Are you More Susceptible to Tooth Decay?

If you have always wondered why you are more susceptible to tooth decay and cavities than your best friend is, your dentist may be able to provide you with some insight.

These days most people drink bottled water, but unfortunately bottled water does not contain fluoride. Unless you drip tap water regularly, your lack of fluoride can weaken the enamel on your teeth, which could lead to dental carries. If you cannot tolerate the thought of drinking tap water, ask your dentist what fluoride toothpastes and mouthwashes he or she recommends and include them in your daily oral hygiene.

If you have old fillings or bad crowns and cannot remember the last time that you had them checked for cracks, chips, breaks and leaks, call your dentist. Silver amalgam fillings, tooth colored resin fillings, damaged crowns and new fillings that were not placed properly can be subjected to additional dental caries. Food particles and bacteria will make their way under your fillings and into the cracks causing more decay and cavities.

Your mouth is full of bacteria and when mixed with food particles will convert to acid. Rinse your mouth after you eat, and try to cut down on sugary snacks and sodas and reduce your intake of fermentable carbs. Too much bacteria in your mouth will cause plaque to form, which could lead to a softening of the enamel on your teeth.

According to Colgate, poor oral hygiene is one of the biggest reasons people get cavities. Brush your teeth twice each day and floss once at night or in the morning. Use bacteria killing mouthwashes and make sure to rinse after eating sticky or starchy foods and sweets.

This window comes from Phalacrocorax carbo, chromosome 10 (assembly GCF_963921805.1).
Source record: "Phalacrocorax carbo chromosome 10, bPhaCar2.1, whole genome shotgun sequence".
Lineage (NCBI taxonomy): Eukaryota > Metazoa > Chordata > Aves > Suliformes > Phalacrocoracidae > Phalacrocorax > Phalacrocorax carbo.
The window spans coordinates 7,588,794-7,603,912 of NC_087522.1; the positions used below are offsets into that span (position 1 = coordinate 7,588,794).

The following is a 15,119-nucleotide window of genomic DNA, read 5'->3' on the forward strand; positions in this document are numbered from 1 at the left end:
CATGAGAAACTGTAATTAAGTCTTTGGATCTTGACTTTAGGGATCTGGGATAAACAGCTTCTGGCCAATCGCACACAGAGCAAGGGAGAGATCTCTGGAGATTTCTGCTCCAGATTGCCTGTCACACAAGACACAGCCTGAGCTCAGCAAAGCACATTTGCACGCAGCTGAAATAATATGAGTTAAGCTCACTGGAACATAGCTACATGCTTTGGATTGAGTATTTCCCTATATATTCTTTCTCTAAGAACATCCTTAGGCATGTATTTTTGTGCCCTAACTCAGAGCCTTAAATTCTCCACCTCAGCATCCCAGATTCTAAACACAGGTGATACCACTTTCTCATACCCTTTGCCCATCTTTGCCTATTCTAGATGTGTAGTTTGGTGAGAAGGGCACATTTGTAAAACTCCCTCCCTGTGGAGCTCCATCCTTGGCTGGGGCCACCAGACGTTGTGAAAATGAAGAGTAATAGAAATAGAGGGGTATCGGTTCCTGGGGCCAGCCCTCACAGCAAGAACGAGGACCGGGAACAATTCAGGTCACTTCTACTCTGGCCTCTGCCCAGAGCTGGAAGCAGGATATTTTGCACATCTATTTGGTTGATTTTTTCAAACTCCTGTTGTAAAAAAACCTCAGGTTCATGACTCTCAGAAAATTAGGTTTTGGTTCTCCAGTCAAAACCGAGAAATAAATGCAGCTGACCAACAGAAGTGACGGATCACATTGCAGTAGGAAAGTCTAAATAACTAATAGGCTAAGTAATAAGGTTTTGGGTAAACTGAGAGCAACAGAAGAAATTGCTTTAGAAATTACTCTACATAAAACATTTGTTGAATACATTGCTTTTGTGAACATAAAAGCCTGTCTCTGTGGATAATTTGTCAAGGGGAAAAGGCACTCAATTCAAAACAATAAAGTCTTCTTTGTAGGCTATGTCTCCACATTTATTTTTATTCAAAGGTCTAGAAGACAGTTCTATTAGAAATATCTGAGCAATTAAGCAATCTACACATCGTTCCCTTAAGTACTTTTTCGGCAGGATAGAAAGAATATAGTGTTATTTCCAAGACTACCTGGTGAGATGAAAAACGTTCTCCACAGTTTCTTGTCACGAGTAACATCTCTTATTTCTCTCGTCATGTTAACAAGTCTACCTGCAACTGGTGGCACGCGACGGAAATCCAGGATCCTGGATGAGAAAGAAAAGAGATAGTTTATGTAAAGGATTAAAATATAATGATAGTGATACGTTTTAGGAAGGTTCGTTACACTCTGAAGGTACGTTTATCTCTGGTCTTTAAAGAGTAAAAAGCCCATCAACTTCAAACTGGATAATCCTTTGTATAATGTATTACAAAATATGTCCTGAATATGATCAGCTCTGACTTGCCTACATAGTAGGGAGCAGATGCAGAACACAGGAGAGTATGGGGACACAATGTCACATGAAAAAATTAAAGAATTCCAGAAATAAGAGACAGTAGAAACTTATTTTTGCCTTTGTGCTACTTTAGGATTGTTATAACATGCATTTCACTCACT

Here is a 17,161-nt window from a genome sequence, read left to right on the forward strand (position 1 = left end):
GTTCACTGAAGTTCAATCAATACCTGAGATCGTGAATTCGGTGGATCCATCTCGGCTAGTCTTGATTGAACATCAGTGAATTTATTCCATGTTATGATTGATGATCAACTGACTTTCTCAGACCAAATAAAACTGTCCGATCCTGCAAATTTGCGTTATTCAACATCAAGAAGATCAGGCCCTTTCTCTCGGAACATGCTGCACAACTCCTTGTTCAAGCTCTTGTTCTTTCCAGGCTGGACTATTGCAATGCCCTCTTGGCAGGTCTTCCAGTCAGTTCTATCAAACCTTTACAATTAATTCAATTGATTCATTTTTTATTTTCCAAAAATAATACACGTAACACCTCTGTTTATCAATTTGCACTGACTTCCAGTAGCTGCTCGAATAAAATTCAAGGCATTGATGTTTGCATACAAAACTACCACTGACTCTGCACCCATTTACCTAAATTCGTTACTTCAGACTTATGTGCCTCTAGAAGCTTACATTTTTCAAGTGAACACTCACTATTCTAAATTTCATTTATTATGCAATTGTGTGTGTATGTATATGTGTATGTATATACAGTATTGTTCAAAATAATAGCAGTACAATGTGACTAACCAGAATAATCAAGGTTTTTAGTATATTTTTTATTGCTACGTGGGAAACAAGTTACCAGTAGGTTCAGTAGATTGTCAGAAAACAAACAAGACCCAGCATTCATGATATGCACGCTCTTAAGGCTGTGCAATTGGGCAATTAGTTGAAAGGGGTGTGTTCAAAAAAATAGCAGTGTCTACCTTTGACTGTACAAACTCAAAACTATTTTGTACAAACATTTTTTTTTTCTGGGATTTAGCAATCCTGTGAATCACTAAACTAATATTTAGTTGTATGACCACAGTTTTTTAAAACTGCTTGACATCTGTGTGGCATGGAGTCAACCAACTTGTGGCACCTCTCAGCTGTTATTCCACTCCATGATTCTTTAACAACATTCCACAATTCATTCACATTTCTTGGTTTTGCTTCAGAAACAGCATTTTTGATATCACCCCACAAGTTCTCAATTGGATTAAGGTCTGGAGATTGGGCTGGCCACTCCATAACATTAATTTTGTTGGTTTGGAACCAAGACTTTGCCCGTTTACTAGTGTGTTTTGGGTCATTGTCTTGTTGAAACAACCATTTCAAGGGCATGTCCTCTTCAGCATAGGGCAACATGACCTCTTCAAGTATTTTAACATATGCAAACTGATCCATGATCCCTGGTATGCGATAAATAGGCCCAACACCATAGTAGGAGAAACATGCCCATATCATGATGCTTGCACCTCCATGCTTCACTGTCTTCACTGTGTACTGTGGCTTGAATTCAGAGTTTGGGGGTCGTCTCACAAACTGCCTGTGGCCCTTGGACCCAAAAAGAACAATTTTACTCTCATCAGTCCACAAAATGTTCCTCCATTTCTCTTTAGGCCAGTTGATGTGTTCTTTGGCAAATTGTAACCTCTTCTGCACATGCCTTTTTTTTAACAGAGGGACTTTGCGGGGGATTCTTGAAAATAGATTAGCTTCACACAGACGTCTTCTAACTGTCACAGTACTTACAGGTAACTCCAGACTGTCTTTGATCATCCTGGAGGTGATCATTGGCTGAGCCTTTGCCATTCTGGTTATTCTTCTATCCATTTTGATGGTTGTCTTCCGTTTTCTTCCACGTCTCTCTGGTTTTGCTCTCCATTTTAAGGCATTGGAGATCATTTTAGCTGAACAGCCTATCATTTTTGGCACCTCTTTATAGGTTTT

Smoking and smokeless tobacco products will also make you more susceptible to tooth decay. Kick the habit as soon as possible as cigarettes, cigars, pipes and chewing tobacco can cause gum disease and gum recession, which could lead to tooth decay, bone and tooth loss.  

If your family has poor dental health, chances are you will too. Families that do not practice good oral hygiene consume a diet of poor food choices for teeth and gums could be more susceptible to tooth decay. Enamel defects that can be hereditary as well as genetic defects could also be to blame for your dental caries.

Medications can often cause dry mouth as can smoking. Having a dry mouth can cause cavities as saliva helps to wash away the bacteria and acids in your mouth preventing plaque and tartar. Talk to your dentist who may be able to recommend a product for dry mouth.

People who have a genuine fear of the dentist will have more cavities. Dental phobias prevent people from sitting in the dentist chair. Without regular checkups, cavities will thrive.

Dental appliances such as metal braces and fixed bridges can be tough to keep clean. Make sure that you brush carefully if you wear dental appliances, especially in the hard to reach places as tooth decay can easily form.

If you would like more information, schedule an appointment with your dentist who can offer tips and advice about cavity prevention.